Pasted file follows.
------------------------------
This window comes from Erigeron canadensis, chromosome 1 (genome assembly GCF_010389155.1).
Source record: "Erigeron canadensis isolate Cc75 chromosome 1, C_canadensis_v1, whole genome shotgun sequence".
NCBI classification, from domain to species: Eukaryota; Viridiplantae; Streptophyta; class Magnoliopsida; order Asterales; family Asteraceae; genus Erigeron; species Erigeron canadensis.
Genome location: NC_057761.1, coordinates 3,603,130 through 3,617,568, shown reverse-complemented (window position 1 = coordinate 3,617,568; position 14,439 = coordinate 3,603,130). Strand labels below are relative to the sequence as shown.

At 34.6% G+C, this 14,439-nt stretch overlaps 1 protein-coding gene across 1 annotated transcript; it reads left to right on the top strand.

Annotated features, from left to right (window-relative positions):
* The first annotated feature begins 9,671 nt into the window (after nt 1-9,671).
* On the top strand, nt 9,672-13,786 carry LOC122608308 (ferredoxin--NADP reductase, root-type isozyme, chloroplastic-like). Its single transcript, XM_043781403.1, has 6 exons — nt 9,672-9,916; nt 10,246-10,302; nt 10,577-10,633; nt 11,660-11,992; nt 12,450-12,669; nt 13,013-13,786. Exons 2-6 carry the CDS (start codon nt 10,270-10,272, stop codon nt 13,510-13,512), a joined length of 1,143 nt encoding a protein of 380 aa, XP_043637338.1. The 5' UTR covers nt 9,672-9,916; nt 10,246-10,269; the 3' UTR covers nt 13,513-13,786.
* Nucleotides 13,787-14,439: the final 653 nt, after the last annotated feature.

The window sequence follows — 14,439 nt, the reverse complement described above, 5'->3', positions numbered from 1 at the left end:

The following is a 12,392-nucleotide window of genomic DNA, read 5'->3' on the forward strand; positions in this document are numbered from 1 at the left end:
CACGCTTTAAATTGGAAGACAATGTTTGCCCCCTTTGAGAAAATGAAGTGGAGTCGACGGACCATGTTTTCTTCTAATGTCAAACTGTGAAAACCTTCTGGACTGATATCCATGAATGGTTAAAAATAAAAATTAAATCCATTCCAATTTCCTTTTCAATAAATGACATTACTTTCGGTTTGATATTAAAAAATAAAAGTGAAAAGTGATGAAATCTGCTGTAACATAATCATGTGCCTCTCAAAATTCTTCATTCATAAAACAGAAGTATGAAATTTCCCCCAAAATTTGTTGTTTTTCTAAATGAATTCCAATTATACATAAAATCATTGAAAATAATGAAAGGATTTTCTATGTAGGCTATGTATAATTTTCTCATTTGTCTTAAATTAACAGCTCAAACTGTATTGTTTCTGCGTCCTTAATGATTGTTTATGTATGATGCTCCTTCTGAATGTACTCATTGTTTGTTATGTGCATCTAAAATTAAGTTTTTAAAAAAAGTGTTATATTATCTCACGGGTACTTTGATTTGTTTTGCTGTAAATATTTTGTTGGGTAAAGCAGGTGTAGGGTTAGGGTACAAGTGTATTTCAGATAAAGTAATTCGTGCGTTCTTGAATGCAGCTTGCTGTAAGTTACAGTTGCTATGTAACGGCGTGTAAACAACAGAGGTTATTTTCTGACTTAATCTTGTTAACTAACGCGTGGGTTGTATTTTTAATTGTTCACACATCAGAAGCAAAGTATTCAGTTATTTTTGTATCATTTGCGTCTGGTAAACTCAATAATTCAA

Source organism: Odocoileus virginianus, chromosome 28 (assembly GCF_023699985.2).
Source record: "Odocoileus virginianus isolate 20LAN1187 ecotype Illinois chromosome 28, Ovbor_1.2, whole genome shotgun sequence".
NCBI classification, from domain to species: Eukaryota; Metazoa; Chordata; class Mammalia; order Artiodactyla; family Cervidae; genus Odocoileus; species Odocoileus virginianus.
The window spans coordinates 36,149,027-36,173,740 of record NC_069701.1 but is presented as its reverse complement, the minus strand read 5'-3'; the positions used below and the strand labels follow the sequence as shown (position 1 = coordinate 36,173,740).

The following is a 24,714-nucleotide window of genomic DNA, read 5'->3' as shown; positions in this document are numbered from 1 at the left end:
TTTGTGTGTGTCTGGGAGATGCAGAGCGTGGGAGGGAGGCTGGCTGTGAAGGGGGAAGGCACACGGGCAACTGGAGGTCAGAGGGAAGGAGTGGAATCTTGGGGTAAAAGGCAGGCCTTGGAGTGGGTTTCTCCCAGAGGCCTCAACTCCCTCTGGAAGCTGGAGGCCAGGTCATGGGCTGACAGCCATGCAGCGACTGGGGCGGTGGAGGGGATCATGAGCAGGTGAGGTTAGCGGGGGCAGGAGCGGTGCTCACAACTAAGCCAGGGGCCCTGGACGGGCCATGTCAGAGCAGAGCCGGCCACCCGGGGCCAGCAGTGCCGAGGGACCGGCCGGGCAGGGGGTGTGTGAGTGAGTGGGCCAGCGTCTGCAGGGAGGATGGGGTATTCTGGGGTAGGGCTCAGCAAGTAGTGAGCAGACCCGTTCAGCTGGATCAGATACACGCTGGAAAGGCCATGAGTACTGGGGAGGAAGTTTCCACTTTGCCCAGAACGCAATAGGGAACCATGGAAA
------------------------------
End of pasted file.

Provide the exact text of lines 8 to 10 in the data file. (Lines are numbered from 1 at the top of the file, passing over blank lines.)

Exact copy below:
* On the top strand, nt 9,672-13,786 carry LOC122608308 (ferredoxin--NADP reductase, root-type isozyme, chloroplastic-like). Its single transcript, XM_043781403.1, has 6 exons — nt 9,672-9,916; nt 10,246-10,302; nt 10,577-10,633; nt 11,660-11,992; nt 12,450-12,669; nt 13,013-13,786. Exons 2-6 carry the CDS (start codon nt 10,270-10,272, stop codon nt 13,510-13,512), a joined length of 1,143 nt encoding a protein of 380 aa, XP_043637338.1. The 5' UTR covers nt 9,672-9,916; nt 10,246-10,269; the 3' UTR covers nt 13,513-13,786.
* Nucleotides 13,787-14,439: the final 653 nt, after the last annotated feature.

The window sequence follows — 14,439 nt, the reverse complement described above, 5'->3', positions numbered from 1 at the left end: